Abortion has been at the forefront of the Religious Right for almost 50 years — since the landmark Supreme Court decision in 1973 that recognized a woman’s freedom to abort a fetus based on the constitutional right to privacy.
That case was decided by a 7-2 majority, with five of the Republican-appointed justices voting in the majority. Since that time, Republican presidents have added another 10 justices to the Supreme Court while Democrats have added only four. Nevertheless, the court voted 5-4 this year to strike down restrictions on abortion in the state of Louisiana.
Why has the so-called “right to life” movement been unable to outlaw abortion in these United States?
In part, because abortion is a smokescreen behind which its opponents hide.
Being against abortion gives many people a way to be righteously indignant about something, enough to match the fierceness of others who fight against poverty, sexual trafficking, racial injustice and environmental degradation.
Taking a moral stand against something makes us feel good about ourselves, lifts us from the trenches of self-interest onto the battlefield for justice, and camouflages the moral failures of our own life history.
Some people vote for anti-abortion candidates and policies even if they don’t know a single person who has ever sought an abortion, even if they cannot recount a single story of a woman coming into a clinic for pregnancy help. In fact, too many voters disassociate their position on abortion from the lives and loves of the people who most need that service.
That’s not all. The anti-abortion campaign gives people a cause that demands nothing, save perhaps a few hundred dollars now and then, sent to some organization urging our support of anti-abortion candidates. It rarely calls upon people to sacrifice something, or serve somebody, or support public or private efforts to care for the children born because no abortion is available.
If the right-to-life bunch were really concerned about such realities, they would do two things which, by and large, they rarely do: distribute contraceptives to prevent unwanted pregnancies and support policies that care for newborn children.
“In one of the clearest inconsistencies of our political environment, many anti-abortion people also crusade against birth control.”
In one of the clearest inconsistencies of our political environment, many anti-abortion people also crusade against birth control and against the very services that provide pre-natal and post-natal care for babies — like the Affordable Care Act.
Just this spring, the current federal administration, so intent on stacking all the federal judiciary with those opposed to Roe v Wade, went to court trying to dismantle the entire edifice of this first-ever national provision of health insurance for the poor. That is what I mean — and it is mean!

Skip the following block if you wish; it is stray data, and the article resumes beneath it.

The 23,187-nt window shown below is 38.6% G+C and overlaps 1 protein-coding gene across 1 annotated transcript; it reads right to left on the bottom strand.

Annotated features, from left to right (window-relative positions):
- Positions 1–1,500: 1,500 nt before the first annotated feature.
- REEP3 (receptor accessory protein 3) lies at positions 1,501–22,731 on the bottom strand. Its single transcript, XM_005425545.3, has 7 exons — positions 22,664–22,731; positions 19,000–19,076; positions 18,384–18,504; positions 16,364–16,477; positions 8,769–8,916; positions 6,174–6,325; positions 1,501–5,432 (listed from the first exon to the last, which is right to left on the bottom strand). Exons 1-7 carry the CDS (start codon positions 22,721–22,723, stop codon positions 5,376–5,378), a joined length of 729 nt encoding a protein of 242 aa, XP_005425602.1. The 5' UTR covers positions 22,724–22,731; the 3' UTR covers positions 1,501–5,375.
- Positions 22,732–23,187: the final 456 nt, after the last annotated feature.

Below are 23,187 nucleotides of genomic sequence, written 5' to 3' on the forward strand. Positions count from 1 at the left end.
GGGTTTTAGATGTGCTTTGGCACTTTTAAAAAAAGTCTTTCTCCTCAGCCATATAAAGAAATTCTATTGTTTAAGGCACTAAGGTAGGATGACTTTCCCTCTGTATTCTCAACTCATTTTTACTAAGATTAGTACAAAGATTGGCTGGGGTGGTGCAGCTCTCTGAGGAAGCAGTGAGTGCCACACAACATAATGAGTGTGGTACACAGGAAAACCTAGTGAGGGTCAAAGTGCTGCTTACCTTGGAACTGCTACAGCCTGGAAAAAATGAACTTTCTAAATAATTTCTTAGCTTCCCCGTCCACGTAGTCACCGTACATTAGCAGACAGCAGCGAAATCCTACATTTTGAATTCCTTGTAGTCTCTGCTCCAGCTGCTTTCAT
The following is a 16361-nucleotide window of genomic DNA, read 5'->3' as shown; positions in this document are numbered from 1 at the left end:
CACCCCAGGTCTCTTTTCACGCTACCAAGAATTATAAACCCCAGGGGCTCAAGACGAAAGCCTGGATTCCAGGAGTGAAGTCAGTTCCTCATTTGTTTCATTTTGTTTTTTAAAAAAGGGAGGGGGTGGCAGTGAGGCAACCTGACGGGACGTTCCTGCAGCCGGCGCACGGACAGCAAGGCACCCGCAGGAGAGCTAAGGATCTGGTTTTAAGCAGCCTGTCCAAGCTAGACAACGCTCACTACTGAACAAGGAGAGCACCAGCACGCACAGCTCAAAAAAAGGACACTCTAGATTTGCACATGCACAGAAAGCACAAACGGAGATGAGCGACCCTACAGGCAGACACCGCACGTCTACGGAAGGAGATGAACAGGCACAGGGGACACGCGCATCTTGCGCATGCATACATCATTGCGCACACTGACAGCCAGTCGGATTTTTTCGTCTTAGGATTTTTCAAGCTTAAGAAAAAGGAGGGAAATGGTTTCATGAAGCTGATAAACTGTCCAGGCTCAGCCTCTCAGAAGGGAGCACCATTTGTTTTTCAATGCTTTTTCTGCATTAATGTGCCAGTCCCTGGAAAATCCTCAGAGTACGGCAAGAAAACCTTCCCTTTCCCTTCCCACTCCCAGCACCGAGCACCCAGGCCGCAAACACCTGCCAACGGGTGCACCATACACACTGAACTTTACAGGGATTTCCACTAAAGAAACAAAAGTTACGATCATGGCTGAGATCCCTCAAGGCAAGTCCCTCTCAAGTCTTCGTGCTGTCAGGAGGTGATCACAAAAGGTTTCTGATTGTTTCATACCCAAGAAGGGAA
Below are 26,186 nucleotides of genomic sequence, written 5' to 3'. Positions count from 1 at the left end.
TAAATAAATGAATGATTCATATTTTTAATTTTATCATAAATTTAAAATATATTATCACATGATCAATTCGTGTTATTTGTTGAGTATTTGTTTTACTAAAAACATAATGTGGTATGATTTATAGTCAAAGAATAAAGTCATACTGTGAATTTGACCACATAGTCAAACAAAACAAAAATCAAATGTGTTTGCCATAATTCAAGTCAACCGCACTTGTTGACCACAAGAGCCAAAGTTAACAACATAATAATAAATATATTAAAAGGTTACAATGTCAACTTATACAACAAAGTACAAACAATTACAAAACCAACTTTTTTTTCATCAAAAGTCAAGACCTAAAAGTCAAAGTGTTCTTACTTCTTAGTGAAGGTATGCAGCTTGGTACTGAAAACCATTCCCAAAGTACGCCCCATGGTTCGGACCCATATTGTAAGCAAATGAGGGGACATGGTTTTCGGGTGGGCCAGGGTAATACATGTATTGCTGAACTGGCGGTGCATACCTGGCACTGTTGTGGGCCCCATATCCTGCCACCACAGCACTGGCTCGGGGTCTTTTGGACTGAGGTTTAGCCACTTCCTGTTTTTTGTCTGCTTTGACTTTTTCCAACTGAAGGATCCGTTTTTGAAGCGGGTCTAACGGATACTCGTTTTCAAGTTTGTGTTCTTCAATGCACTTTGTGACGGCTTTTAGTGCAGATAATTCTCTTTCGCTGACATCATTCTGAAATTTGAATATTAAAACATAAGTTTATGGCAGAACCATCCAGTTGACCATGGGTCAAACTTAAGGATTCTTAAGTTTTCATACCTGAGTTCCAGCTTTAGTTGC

These cynical moves, more than anything, signal that too many anti-abortion people have something else in mind, something other than the prevention of abortion and the protection of life.
That “something” flies under the anti-abortion battle flag under which they can gather all their other, less-appealing social causes. With rare exception, the anti-abortion crowd also is in lockstep on other issues: favoring capital punishment and a strong military, resisting gun regulation and environmental protection, supporting incarceration policies and showing up at public events cloaked in every kind of deadly weapon one might imagine.
“If only they were as passionate about preventing pregnancy in the first place or caring for the babies they pray so hard to be born.”
This is what I see and sense when I watch these protesters demand an end to abortion. If only they were as passionate about preventing pregnancy in the first place or caring for the babies they pray so hard to be born.
Granted: not all pro-lifers, as we call them, fit this sorry stereotype; and here I mention many Roman Catholics. I admire the consistent life ethic of their church and the extent to which they invest in social services, for both the very young and the very old. Of course, they are as dead set against contraceptives as they are abortion, and it is difficult to determine their place on the moral scales I have been using.
Nevertheless, a question: Will this conservative, Republican, right-to-life crusade ever succeed in bringing to a halt the legal practice of abortion?
I doubt it. But until then, that abortion flag will camouflage the moral contradictions of the marching crowd while it advances a much larger constellation of commitments that undermines the flourishing of the human life they seek to protect.
Dwight A. Moody is an author, minister, scholar and radio host. He lives on St. Simons Island, Ga.